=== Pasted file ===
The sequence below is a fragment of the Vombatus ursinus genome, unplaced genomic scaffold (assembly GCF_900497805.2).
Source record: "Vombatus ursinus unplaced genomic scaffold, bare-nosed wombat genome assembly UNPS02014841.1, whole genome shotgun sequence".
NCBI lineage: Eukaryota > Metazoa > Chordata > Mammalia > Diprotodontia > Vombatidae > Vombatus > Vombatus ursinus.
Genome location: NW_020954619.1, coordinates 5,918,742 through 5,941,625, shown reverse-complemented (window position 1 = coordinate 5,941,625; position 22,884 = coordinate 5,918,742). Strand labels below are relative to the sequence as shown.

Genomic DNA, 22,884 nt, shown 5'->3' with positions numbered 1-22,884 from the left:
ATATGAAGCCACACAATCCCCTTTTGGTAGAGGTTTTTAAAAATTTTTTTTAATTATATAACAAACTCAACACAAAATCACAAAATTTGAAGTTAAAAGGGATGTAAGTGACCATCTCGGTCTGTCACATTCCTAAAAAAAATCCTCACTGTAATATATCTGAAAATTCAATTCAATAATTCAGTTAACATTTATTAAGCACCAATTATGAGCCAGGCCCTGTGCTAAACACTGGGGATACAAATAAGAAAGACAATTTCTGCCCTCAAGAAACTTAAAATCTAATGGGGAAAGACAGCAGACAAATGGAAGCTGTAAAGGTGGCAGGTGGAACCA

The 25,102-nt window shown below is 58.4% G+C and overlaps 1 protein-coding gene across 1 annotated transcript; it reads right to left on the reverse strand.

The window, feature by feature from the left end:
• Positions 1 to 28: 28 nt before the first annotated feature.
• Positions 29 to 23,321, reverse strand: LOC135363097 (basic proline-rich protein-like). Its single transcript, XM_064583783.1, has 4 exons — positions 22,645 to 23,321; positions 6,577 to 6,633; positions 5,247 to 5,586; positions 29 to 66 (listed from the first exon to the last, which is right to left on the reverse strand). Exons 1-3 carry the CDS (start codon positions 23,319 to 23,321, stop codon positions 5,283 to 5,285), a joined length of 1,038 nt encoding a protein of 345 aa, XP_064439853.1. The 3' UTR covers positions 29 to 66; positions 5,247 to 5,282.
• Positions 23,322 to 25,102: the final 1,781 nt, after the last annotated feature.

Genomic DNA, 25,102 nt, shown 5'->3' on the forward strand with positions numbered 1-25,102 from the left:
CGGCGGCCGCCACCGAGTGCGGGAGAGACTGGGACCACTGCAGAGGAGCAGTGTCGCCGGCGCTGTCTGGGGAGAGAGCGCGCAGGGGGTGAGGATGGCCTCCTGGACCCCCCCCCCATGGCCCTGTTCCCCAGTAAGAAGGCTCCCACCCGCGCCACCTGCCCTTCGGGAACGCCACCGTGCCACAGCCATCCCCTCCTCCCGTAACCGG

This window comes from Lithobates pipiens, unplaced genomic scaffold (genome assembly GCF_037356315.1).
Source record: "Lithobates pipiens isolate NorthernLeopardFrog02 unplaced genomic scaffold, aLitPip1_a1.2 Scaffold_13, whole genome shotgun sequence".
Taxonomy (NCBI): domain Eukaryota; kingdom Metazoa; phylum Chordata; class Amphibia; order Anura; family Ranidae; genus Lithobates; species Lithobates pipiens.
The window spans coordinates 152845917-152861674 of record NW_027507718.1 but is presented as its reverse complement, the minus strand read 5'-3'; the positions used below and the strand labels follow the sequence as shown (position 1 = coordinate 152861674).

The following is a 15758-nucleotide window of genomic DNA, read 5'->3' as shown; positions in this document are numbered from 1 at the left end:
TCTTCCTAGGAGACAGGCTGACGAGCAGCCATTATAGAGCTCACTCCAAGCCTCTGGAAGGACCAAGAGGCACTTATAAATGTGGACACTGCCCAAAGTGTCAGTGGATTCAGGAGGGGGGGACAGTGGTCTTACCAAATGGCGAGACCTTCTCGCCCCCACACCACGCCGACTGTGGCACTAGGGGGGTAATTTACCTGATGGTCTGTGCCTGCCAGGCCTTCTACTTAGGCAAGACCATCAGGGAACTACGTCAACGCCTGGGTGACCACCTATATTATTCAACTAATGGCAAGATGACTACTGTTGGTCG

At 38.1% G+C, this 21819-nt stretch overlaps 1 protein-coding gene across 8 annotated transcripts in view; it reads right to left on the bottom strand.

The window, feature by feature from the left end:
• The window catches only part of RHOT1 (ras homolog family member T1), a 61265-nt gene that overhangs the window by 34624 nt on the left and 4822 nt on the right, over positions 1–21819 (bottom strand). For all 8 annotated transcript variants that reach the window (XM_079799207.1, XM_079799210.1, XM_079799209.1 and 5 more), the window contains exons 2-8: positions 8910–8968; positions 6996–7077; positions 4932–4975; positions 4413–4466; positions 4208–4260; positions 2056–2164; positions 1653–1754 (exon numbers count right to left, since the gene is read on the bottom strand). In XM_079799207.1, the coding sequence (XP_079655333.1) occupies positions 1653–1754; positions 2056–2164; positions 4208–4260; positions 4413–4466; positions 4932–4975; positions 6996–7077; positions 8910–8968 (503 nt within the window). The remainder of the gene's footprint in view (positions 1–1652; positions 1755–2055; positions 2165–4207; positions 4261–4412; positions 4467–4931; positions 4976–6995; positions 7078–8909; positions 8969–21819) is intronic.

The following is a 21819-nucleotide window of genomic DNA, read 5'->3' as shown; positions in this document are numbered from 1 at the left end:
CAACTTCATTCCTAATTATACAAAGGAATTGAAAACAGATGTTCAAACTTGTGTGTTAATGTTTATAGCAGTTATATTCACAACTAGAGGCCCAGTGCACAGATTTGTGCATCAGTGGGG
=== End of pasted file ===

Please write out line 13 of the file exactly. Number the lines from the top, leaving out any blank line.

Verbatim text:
CGGCGGCCGCCACCGAGTGCGGGAGAGACTGGGACCACTGCAGAGGAGCAGTGTCGCCGGCGCTGTCTGGGGAGAGAGCGCGCAGGGGGTGAGGATGGCCTCCTGGACCCCCCCCCCATGGCCCTGTTCCCCAGTAAGAAGGCTCCCACCCGCGCCACCTGCCCTTCGGGAACGCCACCGTGCCACAGCCATCCCCTCCTCCCGTAACCGG